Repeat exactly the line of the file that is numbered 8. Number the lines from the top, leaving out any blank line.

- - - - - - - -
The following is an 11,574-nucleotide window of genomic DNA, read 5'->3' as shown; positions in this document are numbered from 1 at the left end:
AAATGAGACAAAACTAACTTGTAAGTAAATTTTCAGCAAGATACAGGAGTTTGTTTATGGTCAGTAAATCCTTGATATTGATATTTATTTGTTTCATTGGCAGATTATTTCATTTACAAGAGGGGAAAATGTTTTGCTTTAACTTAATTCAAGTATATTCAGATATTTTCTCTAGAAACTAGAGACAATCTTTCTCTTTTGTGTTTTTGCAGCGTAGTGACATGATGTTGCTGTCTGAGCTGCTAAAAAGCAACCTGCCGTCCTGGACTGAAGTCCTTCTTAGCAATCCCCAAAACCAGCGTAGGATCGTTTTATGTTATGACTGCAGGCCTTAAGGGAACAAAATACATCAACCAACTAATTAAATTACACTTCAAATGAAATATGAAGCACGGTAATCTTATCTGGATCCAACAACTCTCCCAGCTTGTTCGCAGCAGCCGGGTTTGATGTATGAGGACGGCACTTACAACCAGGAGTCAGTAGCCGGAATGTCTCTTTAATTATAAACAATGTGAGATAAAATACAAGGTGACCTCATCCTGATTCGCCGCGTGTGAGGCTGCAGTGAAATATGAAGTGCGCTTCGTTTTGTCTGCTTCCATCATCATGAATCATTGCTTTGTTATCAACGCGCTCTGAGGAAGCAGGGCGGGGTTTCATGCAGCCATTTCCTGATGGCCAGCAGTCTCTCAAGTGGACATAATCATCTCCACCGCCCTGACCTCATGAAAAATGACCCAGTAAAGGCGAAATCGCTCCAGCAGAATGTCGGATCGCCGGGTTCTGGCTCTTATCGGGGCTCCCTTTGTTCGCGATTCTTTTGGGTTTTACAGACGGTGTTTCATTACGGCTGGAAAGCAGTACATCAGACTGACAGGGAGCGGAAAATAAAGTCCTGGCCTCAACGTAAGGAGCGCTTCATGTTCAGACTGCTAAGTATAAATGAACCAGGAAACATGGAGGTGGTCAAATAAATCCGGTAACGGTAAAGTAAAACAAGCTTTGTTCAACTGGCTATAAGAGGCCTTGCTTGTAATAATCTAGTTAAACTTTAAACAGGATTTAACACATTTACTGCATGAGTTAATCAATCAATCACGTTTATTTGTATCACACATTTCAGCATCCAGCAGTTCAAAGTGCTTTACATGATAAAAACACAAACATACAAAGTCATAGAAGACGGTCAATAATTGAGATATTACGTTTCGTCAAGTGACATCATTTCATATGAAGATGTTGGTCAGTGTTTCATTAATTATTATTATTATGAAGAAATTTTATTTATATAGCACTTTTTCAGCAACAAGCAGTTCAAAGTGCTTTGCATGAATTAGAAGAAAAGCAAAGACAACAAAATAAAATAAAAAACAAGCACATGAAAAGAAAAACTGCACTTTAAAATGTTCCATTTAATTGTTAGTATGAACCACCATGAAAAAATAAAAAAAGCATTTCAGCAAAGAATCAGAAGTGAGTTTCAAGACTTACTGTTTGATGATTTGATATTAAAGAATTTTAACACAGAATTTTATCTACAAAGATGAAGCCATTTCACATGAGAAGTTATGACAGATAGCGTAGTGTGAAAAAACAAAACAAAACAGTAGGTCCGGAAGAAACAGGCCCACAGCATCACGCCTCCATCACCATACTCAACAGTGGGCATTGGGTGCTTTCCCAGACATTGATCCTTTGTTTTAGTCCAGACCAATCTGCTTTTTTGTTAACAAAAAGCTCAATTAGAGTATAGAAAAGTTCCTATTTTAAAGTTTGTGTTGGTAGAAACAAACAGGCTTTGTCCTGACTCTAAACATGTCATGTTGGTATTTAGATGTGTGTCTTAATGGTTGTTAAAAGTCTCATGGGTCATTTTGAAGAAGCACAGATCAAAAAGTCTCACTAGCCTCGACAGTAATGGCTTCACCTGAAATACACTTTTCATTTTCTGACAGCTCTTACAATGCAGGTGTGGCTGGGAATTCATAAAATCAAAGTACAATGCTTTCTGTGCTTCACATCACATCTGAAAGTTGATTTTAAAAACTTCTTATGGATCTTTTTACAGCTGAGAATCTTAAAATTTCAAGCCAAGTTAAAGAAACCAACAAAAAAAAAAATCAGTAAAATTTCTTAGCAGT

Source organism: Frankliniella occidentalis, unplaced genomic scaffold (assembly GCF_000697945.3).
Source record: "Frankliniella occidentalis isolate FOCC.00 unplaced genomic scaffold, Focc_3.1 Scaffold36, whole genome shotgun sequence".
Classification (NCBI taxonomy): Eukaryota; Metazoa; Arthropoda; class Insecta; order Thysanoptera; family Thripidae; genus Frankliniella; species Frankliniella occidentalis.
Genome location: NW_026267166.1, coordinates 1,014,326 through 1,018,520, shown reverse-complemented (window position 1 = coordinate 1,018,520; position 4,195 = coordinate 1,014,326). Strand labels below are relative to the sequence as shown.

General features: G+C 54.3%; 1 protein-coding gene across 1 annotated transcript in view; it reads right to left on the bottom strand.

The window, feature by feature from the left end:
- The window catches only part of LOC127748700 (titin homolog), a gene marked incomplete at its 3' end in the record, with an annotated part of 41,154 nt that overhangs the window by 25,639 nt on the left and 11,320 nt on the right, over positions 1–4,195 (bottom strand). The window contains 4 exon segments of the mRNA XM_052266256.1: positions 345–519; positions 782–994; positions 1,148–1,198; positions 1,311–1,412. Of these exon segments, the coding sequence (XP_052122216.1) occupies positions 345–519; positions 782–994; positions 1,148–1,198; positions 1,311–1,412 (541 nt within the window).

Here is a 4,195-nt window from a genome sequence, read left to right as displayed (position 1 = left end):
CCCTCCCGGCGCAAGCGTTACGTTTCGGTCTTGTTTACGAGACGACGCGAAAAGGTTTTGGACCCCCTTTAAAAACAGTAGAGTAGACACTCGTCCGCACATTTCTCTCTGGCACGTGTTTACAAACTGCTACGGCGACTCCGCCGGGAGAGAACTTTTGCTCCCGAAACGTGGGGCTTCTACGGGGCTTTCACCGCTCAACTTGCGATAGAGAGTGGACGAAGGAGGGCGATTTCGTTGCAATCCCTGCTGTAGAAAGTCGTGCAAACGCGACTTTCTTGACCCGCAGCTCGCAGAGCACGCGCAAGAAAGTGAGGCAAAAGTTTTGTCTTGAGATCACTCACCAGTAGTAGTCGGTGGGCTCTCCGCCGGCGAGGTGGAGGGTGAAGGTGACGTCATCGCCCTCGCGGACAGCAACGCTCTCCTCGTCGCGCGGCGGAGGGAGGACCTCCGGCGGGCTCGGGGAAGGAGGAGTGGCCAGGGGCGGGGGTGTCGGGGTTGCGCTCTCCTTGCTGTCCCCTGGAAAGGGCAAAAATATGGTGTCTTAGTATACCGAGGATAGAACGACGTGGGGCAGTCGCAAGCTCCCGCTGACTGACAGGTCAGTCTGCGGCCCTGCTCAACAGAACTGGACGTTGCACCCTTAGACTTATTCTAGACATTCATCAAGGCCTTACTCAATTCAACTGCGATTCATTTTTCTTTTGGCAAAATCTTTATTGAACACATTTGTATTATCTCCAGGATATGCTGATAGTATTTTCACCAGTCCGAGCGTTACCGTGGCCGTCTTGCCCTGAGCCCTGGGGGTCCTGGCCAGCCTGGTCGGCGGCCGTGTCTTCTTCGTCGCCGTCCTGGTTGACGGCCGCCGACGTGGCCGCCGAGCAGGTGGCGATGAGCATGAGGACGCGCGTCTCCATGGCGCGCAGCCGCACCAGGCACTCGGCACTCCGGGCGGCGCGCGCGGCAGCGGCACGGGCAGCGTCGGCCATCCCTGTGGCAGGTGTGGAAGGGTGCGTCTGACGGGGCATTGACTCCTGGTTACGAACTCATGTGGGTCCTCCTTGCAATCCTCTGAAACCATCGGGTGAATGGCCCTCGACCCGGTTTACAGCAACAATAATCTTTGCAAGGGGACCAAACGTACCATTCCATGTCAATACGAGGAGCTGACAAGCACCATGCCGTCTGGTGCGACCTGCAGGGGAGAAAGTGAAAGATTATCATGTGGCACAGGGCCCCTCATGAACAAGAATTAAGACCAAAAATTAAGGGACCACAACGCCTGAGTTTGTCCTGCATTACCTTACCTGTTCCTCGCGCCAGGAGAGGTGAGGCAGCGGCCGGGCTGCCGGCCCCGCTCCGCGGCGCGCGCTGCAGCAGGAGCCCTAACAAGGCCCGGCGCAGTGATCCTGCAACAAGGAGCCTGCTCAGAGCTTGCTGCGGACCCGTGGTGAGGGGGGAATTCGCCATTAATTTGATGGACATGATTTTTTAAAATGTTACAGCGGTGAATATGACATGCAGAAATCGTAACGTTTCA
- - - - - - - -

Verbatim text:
The window, feature by feature from the left end: